• Penelope Schmitt

    My friend’s incredibly competence at mechanical, fiscal, electronic, and technical things dazzles the heck out of me. I don’t think I have ever felt resentful of his ability to say, in answer to my question or problem, “Well, you JUST dahdahdahdah . . .” Sometimes I understand the solution he is proposing. Sometimes it goes right over my head. I implement or not, depending on whether I can understand his directions and it seems worth the effort to me. I call him for ‘tech support’ all the time. He has never failed me yet!
    He is a Questioner too. He likes to research things up and down to the last detail, and he likes to win any contest of wills by beating his opponent–be it bureaucratic, familial, or work related–at their own game. The gamesmanship involved in this sometimes makes me raise my eyebrows. I would never put that much effort into ‘winning’. Since we are in a very long term friendship and we don’t live under the same roof, hiswill to win by hoisting his opponent on his / her own petard and by the rules of whatever the game is just seems to me like a personal mythology that plays out for him–usually to his satisfaction. I can maintain my detachment from it all. I think it might make me a little crazy if I had to be officially partner in any of these contests of wits and will.

  • Judy

    Yes! Some years ago I realized the things you love most about a person are also the things that sometimes drive you nuts. Trouble is, if they changed those traits, they wouldn’t be the same person you love anymore. Doesn’t drive you any less crazy, just helps make you more tolerant — sometimes 🙂

  • Jeanne

    I think some of that “he won’t do it just because I ask him” doesn’t have to do with being a Questioner. It has more to do with being a man. My husband occasionally does this too, and I think it’s a function of how men will sometimes, quite unexpectedly, unintentionally cast us in the role of scolding, demanding mother, no matter how gently we have posed our request, and dig in their heels. I’ve heard it said that women induce this behavior in their husbands by treating them “like one of the children.” Sometimes, perhaps. But we don’t have any children, and I don’t have the slightest idea how to treat children. This whole thing about men being trained (disciplined, restrained and scolded) in their most formative years by a woman makes this an easy trap for men to fall into. Story from a therapist: One day he was staring at his wife until finally she said, “Why are you staring at me like that?” He replied, “I’m looking at you until I realize that you are not my mother.” Such and insightful and self-aware man. Gotta love him!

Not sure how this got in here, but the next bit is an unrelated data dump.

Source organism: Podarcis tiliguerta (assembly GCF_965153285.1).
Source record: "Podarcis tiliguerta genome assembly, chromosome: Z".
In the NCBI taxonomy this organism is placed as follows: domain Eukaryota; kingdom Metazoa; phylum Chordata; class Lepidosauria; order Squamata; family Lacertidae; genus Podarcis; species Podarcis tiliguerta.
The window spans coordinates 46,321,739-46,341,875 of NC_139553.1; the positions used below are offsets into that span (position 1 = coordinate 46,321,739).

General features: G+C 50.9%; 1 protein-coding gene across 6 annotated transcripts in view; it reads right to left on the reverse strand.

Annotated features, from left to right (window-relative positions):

• Gillian

      What an interesting observation! I think you are right. And what a clever therapist!

  • phoenix1920

    I LOVE this post!! Yes, a resounding YES! I personally think we all strive for balance– and this is a part of that need. I was quite attracted to my husband, who has certain traits that I lack (for example, he has so much patience while I like to work quickly and he likes order while I find unpredictability fun). There are times when his traits drive me crazy, but I think I also need to be exposed to those traits because it counters my tendencies that are in the opposite direction. If I had chosen to be with a person who was as impatient as I, we would amplify this trait in each other. I TRY to remember this when I am annoyed that dh just spend WAY too long working on one task that wasn’t necessary at all, but it’s not always easy.

  • FredBOS

    When I am asked to do something by a friend, a neighbor or a loved one, I view it as one of the day’s greatest ‘opportunities.’ Is there a greater joy then helping when asked? Not many.

  • Judith

    I always knew my husband was unconventional and deeply stubborn to the point of cutting off his nose to spite his face and have loved and hated these qualities in equal measure when they made my life more exciting but also difficult. However, when I started reading your definition and explanation of rebel behaviours it made a huge difference to both the way I view his behaviour and how I deal with it. The podcast episode on rebels was especially helpful for me and hearing the rebel mantra “you can’t make me and neither can I” was such a revelation. I knew that I couldn’t make him but now I realise he can’t make himself do things at times accounts for his maddening shifts in approach to problems. I am looking forward to the new book Gretchen.